Closing the gender gap is vital for every business. Studies have shown diverse teams as better performers and achievers of business goals. Trying to make a positive change, many tech organizations have amped up their diversity hiring, giving men and women equitable opportunities. We are also seeing IT staffing companies adapting to this change and working actively to close the gender gap in tech.
UNESCO (United Nations Educational, Scientific and Cultural Organization) has already warned companies and big businesses “to address the gender gap” in the workplace. The UNESCO report also highlights that “women remain under-represented in computing, engineering, mathematics, and physics.”
In the gender gap in tech statistics by Deloitte Global, the technology firms worldwide will reach “nearly 33% overall female representation in their workforces in 2022,” a slight rise of 2% from 2019. We still have a long way to go, especially when we talk about proactively maintaining gender equality in workplaces.
The Gender gap in tech has been a crisis for years but the trends are changing now, and it’s not as gloomy as it once was. A few technology companies are moving in the right direction, providing equitable recruiting solutions. The good news is that several tech corporations have stepped up to maintain the gender balance. Firms like Bumble have a whopping 85% of women employees. Another well-known organization is Genetech, with women employees at 54%. Similarly, 23andMe has the best ratio of 51% female employees against 49% male workers.
According to a Forbes report, however, the gender gap in technology for women is worse today than in 1984. The report further revealed that in 2020 when the pandemic sucker-punched the whole world, “8,65,000 women left the workforce, compared to 2,16,000 men” leaving their jobs. This is far from encouraging. However, we must acknowledge that working women are more burdened and continuously work, whether at work or at home. It is crucial to provide them with a safe, growth-conducive workspace where they feel valued and move upwards.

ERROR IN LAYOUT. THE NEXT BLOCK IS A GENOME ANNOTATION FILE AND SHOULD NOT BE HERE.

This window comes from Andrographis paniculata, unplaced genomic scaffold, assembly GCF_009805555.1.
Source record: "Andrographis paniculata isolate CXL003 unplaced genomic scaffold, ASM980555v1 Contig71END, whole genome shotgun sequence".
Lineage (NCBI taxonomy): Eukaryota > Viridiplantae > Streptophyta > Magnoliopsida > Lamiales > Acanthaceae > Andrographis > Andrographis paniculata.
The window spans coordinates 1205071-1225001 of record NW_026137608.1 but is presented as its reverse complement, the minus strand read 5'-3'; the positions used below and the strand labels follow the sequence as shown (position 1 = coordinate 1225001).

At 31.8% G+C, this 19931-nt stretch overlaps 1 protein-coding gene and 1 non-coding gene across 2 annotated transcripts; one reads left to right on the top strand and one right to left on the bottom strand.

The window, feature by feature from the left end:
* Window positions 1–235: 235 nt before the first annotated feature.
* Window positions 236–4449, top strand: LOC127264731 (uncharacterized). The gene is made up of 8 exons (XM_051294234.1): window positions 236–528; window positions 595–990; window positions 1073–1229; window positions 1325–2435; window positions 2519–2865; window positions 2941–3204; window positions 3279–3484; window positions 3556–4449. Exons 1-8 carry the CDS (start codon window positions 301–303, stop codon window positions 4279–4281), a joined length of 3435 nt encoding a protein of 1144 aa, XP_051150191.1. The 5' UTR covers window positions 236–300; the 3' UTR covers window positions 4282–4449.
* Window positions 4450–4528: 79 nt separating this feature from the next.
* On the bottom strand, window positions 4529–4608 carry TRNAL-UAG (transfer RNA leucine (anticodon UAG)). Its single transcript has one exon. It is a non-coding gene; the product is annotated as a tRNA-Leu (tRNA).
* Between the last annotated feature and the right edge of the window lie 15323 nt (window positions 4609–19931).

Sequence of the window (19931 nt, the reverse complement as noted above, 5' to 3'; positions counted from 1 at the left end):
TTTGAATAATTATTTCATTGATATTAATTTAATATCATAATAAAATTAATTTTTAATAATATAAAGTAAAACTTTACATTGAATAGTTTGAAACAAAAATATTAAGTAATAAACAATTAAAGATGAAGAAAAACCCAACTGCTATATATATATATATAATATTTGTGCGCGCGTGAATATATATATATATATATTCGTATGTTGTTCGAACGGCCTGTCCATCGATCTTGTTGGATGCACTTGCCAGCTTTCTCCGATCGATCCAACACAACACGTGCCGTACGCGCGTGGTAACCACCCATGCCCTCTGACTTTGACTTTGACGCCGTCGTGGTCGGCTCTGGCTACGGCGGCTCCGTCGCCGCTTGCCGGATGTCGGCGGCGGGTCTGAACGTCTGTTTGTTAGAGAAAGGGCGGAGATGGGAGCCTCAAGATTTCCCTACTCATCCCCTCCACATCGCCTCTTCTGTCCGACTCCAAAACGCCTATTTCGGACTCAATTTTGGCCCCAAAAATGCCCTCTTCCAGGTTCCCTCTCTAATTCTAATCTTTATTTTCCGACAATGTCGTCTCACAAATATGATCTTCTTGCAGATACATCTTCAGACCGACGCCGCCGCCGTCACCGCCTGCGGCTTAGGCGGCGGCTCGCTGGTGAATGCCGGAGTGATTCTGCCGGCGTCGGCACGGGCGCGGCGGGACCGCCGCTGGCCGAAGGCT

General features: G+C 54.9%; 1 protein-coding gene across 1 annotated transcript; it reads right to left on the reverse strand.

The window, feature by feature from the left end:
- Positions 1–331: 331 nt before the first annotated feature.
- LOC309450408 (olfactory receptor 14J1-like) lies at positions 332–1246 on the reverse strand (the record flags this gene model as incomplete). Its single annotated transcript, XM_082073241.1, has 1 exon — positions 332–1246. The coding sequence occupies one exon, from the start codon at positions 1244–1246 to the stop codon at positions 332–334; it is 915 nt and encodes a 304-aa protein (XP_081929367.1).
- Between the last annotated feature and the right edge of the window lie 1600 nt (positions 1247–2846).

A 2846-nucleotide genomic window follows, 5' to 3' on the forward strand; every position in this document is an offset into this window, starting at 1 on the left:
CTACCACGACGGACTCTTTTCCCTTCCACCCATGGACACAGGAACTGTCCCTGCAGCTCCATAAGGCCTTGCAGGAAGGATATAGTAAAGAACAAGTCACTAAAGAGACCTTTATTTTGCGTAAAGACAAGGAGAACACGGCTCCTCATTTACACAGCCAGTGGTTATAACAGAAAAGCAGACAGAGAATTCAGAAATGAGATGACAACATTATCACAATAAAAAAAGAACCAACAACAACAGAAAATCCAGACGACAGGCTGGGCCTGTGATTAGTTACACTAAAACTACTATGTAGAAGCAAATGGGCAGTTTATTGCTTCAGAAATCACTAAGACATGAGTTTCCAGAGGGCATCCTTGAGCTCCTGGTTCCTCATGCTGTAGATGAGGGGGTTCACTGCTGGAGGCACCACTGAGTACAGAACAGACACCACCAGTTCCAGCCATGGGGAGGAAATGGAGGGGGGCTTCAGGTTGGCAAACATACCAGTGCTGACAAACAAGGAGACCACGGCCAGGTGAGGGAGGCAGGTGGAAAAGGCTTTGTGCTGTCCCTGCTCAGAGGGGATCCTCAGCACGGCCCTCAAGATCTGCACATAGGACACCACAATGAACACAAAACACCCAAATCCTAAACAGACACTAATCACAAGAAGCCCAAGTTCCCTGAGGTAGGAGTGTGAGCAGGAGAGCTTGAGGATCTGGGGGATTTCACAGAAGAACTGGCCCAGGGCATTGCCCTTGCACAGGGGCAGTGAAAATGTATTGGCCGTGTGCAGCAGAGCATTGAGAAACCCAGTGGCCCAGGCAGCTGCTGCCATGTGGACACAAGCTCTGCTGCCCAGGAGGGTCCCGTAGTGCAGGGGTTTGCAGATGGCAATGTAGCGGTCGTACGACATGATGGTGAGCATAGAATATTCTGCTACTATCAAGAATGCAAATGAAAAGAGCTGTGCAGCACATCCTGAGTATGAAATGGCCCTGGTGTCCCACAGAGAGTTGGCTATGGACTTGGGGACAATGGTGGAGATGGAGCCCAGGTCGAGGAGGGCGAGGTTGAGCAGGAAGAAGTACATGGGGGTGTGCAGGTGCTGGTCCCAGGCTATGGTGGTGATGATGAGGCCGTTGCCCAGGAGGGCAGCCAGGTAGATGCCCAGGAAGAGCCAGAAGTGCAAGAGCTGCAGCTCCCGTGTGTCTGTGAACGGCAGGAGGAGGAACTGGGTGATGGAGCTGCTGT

In the US, the gender ratio is 97.941 males per 100 females, but only 25% of women choose the technology sector to build a career, according to a 2018 survey by Deloitte. What is even more alarming is that 41% of women quit the technology sector after a certain period of time.
Studies also find that only one in ten top technology companies have women as CEOs (Chief Operating Officers), clearly testifying to the gender gap in information technology.
Gender equality is one such topic that has been in the IT sector for a long time now, and finding effective ways to deal with it, is the way forward. With tech companies and staffing agencies coming forward with robust plans to address this issue, the times seem to be changing.
One way to do it is by involving male co-workers in the technology industry in this drive. Men can play an essential role and be reliable allies in addressing the gender gap in tech.
To bridge the gender gap in the tech industry, men can help the cause by raising their voices for matters such as pay parity, acknowledging ideas, and being vocal and supportive of their female colleagues.
Time is running out, and we must deploy a women-friendly work culture in technology companies sooner rather than later. The onus remains with the tech firms and the data analytics and staffing solutions companies to create opportunities for women and empower them to close the gender gap in tech every day.
Women have always been at the backend. In fact, the first programmer or coder was a woman. Women had a significant part to play in many of the technologies we use today. They inspired many women to take up technology as a career. Any technology staffing agency can be contacted for ideas and steps for making the tech workforce more gender-balanced. But we still have to find ways to bridge the gap in the longer run. To summarize, addressing the gender gap needs to be the prime focus for technology companies. Tech companies can take a leaf out of the books of those firms that have adopted the doctrine of gender diversity and are addressing the gender gap in technology.